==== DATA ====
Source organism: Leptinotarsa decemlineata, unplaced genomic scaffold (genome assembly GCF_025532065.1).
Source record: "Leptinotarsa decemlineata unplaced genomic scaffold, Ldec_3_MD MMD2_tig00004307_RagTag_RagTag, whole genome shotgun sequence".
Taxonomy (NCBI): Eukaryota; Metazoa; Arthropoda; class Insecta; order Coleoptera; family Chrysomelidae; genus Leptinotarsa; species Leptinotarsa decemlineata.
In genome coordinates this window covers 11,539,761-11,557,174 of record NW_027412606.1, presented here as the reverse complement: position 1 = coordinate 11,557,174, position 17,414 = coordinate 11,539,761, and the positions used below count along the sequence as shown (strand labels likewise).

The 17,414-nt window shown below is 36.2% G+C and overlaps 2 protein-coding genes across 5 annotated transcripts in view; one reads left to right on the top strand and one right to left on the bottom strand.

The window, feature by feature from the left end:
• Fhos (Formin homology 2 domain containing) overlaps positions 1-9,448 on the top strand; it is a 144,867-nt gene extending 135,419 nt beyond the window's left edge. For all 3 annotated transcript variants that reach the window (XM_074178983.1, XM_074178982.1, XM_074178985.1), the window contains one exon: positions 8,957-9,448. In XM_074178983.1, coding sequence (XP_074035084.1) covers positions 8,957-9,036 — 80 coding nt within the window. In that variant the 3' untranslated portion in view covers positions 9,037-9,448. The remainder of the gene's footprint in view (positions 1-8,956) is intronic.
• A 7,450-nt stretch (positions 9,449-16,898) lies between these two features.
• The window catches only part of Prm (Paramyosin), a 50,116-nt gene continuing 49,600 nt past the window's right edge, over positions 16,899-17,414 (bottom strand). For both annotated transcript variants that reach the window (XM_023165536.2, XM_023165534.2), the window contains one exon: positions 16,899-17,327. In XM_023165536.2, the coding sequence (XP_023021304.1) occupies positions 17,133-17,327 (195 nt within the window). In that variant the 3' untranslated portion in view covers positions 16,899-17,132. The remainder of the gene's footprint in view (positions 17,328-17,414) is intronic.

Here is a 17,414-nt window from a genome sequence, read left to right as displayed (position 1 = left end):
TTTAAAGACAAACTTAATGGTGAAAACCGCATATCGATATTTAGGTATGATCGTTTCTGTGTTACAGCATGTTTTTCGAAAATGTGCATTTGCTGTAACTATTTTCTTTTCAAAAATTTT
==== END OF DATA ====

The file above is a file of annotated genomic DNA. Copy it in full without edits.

Source organism: Leptinotarsa decemlineata, unplaced genomic scaffold (genome assembly GCF_025532065.1).
Source record: "Leptinotarsa decemlineata unplaced genomic scaffold, Ldec_3_MD MMD2_tig00004307_RagTag_RagTag, whole genome shotgun sequence".
Taxonomy (NCBI): Eukaryota; Metazoa; Arthropoda; class Insecta; order Coleoptera; family Chrysomelidae; genus Leptinotarsa; species Leptinotarsa decemlineata.
In genome coordinates this window covers 11,539,761-11,557,174 of record NW_027412606.1, presented here as the reverse complement: position 1 = coordinate 11,557,174, position 17,414 = coordinate 11,539,761, and the positions used below count along the sequence as shown (strand labels likewise).

The 17,414-nt window shown below is 36.2% G+C and overlaps 2 protein-coding genes across 5 annotated transcripts in view; one reads left to right on the top strand and one right to left on the bottom strand.

The window, feature by feature from the left end:
• Fhos (Formin homology 2 domain containing) overlaps positions 1-9,448 on the top strand; it is a 144,867-nt gene extending 135,419 nt beyond the window's left edge. For all 3 annotated transcript variants that reach the window (XM_074178983.1, XM_074178982.1, XM_074178985.1), the window contains one exon: positions 8,957-9,448. In XM_074178983.1, coding sequence (XP_074035084.1) covers positions 8,957-9,036 — 80 coding nt within the window. In that variant the 3' untranslated portion in view covers positions 9,037-9,448. The remainder of the gene's footprint in view (positions 1-8,956) is intronic.
• A 7,450-nt stretch (positions 9,449-16,898) lies between these two features.
• The window catches only part of Prm (Paramyosin), a 50,116-nt gene continuing 49,600 nt past the window's right edge, over positions 16,899-17,414 (bottom strand). For both annotated transcript variants that reach the window (XM_023165536.2, XM_023165534.2), the window contains one exon: positions 16,899-17,327. In XM_023165536.2, the coding sequence (XP_023021304.1) occupies positions 17,133-17,327 (195 nt within the window). In that variant the 3' untranslated portion in view covers positions 16,899-17,132. The remainder of the gene's footprint in view (positions 17,328-17,414) is intronic.

Here is a 17,414-nt window from a genome sequence, read left to right as displayed (position 1 = left end):
TTTAAAGACAAACTTAATGGTGAAAACCGCATATCGATATTTAGGTATGATCGTTTCTGTGTTACAGCATGTTTTTCGAAAATGTGCATTTGCTGTAACTATTTTCTTTTCAAAAATTTT